Split In Ruling Camp Long OverdueWith calls for Kwon Roh-kap, a member of the Supreme Council of the Millennium Democratic Party, to step down from his position in the party leadership, the ruling camp is showing signs of internal strife. Dissension within the party is apparent as questions are raised about who is behind the move to oust Mr. Kwon and what motives are involved. In a situation that demands reflection, the party members are playing power games, and in the process letting the public down. Far from assuming a leadership role in helping the country overcome its difficulties, the men closest to the president are making matters worse. Their behavior is reason enough to ask them to resign.
The composition of the ruling party, wherein the president''s closest allies from his days in the opposition hold the reins of power, should have overhauled long ago. The essence of the political reform the administration promised the Korean people when it took office, is reform of the party itself.
If the ruling camp was unable to turn itself from a group centered on one individual personality into a party based representing the citizenry, then at the very least it should have built a framework for more democratic processes, but there has been no sign of any attempt to make such changes. Party meetings resemble the meetings of Mr. Kim''s staff in the old days at his Tonggyo-dong home. With these old hands at the helm, the party has retrogressed rather than progressed.
If the ruling party leaders had fulfiled their promise to institute reforms, they would not now be subject to criticism. But the Tonggyo-dong crowd have settled for making a show of their unswerving loyalty to the president, and engaged in consolidating their own power lines while ensconced in the old-style politics of combativeness and confrontation. Whenever the newer generation of politicians raises fresh issues, the old-timers try to gag them.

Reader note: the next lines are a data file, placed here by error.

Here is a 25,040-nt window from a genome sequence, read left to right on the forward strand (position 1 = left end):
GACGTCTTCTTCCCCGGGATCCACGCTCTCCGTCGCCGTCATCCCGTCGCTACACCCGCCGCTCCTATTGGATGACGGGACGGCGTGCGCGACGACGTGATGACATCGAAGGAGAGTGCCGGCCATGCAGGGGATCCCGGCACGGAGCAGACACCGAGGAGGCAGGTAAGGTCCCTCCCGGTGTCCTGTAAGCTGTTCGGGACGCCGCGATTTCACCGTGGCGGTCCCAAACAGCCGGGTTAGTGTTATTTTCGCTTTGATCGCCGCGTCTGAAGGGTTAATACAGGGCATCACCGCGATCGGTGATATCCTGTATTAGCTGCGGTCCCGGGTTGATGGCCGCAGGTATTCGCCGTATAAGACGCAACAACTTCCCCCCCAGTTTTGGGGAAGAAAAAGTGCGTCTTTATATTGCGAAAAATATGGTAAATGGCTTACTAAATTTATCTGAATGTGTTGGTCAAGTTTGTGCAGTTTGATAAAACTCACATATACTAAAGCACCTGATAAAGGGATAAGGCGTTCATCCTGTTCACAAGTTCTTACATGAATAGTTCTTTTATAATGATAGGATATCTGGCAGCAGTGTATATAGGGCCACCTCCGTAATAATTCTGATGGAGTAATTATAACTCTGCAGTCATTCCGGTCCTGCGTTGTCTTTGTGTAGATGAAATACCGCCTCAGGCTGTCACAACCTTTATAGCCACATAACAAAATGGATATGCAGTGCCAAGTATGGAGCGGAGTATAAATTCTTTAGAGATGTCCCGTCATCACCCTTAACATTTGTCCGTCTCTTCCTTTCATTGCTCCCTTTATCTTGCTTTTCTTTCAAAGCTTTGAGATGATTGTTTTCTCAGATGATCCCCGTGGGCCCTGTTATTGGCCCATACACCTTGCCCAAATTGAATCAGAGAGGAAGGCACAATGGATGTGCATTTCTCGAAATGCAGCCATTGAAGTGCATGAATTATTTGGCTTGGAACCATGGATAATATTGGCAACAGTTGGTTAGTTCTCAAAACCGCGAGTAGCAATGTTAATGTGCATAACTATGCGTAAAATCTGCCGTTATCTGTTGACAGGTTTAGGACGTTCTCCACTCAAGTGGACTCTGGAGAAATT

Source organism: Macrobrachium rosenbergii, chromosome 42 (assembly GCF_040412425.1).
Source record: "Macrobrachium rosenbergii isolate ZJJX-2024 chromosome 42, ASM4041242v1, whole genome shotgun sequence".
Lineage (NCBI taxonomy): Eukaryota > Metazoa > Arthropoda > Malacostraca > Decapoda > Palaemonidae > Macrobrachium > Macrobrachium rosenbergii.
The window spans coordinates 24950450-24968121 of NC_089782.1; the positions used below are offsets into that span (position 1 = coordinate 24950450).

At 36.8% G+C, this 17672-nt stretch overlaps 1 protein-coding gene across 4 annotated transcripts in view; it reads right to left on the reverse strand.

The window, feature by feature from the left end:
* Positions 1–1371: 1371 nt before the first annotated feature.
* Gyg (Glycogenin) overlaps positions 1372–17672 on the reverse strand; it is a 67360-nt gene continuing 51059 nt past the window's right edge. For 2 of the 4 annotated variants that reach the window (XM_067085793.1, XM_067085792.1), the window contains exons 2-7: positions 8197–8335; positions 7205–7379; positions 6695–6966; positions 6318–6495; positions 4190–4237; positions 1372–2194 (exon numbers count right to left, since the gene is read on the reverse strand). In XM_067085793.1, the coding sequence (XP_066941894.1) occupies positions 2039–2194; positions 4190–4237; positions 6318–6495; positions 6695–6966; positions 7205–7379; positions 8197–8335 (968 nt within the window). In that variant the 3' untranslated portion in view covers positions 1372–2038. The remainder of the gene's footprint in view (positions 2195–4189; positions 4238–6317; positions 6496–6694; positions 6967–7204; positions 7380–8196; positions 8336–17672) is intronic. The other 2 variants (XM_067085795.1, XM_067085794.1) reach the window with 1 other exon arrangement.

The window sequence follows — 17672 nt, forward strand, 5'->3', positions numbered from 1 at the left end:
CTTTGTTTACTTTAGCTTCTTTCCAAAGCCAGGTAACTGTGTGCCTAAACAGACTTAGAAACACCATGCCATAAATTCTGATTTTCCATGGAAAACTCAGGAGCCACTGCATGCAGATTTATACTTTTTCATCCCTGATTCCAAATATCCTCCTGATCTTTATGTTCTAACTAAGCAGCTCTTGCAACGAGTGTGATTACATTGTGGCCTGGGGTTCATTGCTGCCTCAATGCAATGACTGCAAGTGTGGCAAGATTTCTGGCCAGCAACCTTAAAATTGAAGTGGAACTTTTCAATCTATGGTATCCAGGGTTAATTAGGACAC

To the public, the current criticism coming from within the ruling party seems perfectly reasonable, but the party leadership has shown that they are still stuck in their old ways by immediately treating it as a power struggle. In order to lift Korean politics to a level the public expects and respects, the old guard, who are seemingly incapable of breaking away from their outdated political ways, should step down.
In addition to the problem of how the party is to be run, the rumor mill continues to grind away. We will, for the time being, leave out the allegation of scandals involving the Millennium Democratic Party. But we cannot turn a deaf ear to concerns that the party has intervened in the personnel affairs of public utilities.
We see the recent moves and criticism coming from within the party as part of a process of growth and progress for the ruling party and the administration. We can''t shake the feeling that there is still some political sanctuary on which no one dares tread, but we hope that at least the problems that have been laid out so far will be taken to heart and acted upon.
We are not concerned about discord within the Tonggyo-dong factions, for there is no question that their leaders will always be at the side of the president.
All we ask is that the old guard not stand in the way of the president''s reform agenda. Rather than turning the internal criticism into a power struggle, they should resign voluntarily, providing a precedent for preventing political power from becoming personal property. That would be a worthy act to perform in the service of a president they so esteem.